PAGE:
“She said she wanted to see beautiful things. I took her to where I planted my seeds.”
—Darnell Lamont Walker

When I was a girl growing up in California, whales fascinated me. It was the 1970s, the heyday of Greenpeace and knowing whales existed is inseparably entwined in my mind with the knowledge that these majestic creatures were being hunted to extinction. As soon as I could, I went to work for Greenpeace selling “Save the Whale” bumper stickers door to door. Since then, many species have rebounded and have been snatched from the jaws of oblivion. What does this have to do with your favorite summer tomato? Stick with me.

Most people are aware that the extinction of animals is still a threat throughout the world but according to a study published by the Food and Agriculture Organization of the United Nations, we have also lost an astounding 75 percent of our plant species since 1900. The advent of industrial agriculture has had a substantial impact. To save on cost and labor, vast single-crop fields are planted in the same place year after year, and genetically identical hybrids have been developed for higher yield and resistance to pests. This efficiency has come at a great cost.

“How to Grow Flowers and Seeds,” a handbook published by Rockford Seed Farms in 1918. At right, a spread with information on the cultivation of tobacco, turnips, and wonderberries.

As large corporations have gained control of seed production, the industrial hybrids have increasingly crowded out many of the local varieties farmers used to grow on their land. A 1903 seed catalog lists 400 varieties of pea — compare that to Burpee (a seed catalog in existence since 1881), which now lists 22. Our grandparents’ tables were laden with a selection of fruits and vegetables they grew themselves or that local farmers had success with, many would have been particular to their region. The U.N. report also reveals a staggering statistic about the lack of diversity in our eating habits: a whopping 60 percent of the calories obtained from plants for human consumption come from just three crops: rice, corn, and wheat.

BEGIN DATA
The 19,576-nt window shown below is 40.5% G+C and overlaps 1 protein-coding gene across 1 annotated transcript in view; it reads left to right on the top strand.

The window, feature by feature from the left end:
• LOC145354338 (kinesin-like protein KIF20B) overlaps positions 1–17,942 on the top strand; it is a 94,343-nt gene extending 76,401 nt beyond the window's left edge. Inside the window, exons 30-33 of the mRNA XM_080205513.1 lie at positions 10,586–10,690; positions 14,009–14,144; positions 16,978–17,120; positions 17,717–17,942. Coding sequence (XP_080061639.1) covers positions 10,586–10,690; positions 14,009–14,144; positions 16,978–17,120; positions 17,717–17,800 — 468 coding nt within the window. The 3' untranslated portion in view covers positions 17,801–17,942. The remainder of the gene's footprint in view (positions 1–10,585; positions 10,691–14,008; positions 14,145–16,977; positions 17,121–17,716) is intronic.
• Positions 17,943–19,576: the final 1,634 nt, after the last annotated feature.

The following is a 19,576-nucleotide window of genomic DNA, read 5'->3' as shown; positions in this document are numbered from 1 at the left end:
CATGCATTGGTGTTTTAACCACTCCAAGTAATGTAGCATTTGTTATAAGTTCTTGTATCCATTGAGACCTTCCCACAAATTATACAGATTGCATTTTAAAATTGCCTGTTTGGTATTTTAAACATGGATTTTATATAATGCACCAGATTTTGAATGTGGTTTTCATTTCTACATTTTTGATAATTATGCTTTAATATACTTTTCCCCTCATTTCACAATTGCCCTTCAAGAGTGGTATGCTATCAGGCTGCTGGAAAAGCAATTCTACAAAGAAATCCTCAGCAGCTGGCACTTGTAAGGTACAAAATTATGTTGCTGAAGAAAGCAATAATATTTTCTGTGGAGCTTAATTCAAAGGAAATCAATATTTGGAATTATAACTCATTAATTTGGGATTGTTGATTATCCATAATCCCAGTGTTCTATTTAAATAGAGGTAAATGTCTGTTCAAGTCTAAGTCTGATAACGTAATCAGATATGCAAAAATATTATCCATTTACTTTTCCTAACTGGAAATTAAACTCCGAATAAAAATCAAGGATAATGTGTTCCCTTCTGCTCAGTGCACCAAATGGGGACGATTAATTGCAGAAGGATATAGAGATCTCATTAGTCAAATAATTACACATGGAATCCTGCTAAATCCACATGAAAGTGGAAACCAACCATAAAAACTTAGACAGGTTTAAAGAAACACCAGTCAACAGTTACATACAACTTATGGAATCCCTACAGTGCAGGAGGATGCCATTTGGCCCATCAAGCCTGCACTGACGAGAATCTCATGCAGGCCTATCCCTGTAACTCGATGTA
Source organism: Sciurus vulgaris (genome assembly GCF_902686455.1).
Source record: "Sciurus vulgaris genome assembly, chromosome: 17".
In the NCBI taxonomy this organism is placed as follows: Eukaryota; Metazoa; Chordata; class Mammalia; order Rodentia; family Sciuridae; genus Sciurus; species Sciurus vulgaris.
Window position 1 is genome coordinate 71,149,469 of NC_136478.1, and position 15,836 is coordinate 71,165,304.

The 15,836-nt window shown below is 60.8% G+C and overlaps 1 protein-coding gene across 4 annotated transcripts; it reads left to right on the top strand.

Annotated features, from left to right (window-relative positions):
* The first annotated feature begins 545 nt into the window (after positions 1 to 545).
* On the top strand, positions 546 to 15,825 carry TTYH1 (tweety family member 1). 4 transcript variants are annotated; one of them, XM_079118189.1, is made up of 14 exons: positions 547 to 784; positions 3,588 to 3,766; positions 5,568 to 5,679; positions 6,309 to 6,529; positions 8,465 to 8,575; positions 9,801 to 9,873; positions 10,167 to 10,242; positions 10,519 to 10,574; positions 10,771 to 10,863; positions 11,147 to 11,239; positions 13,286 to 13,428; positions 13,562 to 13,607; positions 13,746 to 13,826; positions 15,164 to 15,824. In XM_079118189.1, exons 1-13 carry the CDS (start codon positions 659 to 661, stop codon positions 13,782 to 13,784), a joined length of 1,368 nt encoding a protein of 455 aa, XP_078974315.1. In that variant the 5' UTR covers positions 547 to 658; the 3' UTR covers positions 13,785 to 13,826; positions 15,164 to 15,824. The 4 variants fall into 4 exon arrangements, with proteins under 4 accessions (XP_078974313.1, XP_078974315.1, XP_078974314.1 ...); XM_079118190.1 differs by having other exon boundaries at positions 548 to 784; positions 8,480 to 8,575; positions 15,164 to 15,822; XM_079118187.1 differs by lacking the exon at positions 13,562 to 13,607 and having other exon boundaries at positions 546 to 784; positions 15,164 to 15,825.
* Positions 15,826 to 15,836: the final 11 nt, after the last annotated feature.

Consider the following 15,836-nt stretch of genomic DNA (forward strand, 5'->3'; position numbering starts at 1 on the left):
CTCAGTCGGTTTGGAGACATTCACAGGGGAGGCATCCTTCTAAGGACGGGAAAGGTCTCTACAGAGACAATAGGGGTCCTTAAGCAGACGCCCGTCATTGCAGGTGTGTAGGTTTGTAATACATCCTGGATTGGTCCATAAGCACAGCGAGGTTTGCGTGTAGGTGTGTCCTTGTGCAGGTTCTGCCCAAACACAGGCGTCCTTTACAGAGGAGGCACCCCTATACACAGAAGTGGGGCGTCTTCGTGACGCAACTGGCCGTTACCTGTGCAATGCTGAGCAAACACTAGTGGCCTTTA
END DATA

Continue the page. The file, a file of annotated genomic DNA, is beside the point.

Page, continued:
A tiny seed that produces a quirky variety of tomato may not seem as glamorous as a California condor or grey whale, but we should be every bit as concerned about its disappearance. These seeds that have been passed down for generations are called “heirloom” seeds for a good reason — they are extremely valuable.

The rise of large single-crop fields in modern agriculture has resulted in a fall in the biodiversity of plant species. Image credit: flickr user JSmith Photo.

Throughout most of human history, seed saving helped maintain farms and gardens. With a kind of human-assisted natural selection, the seeds from the best tasting and producing plants were saved and replanted, developing more and more dependable crops each year while weak varieties were bred out. The seeds were open-pollinated. In other words, the plants were pollinated by nature itself: birds, wind, and insects. They were genetically diverse because pollination between individual plants was not controlled. That’s a good thing, because as seeds are planted year after year they adapt to local conditions and become more resistant to pests. Unlike hybrid seeds, under the right conditions these open-pollinated seeds remain true-to-type, meaning they produce the same recognizable product year after year.

These seeds traveled along with the huge diaspora of people as they moved from place to place in search of a better life, or sadly, with those who were forced to relocate. Immigrants often brought seeds with them even if they weren’t farmers because they provided the perfect little cultural package — small, portable, durable — a link back home and a promise of future sustenance.

For variety alone, it would be sad to lose the heirloom seeds that our ancestors labored to pass down throughout the generations. Think of a cheese plate. When you put together a cheese platter, you try to include a variety of textures and flavors, an aged cheese like a Comté, a soft one like the luscious Brillat-Savarin, and an earthy blue Stilton. You wouldn’t want a platter that consisted of only commercially produced cheese like sliced American.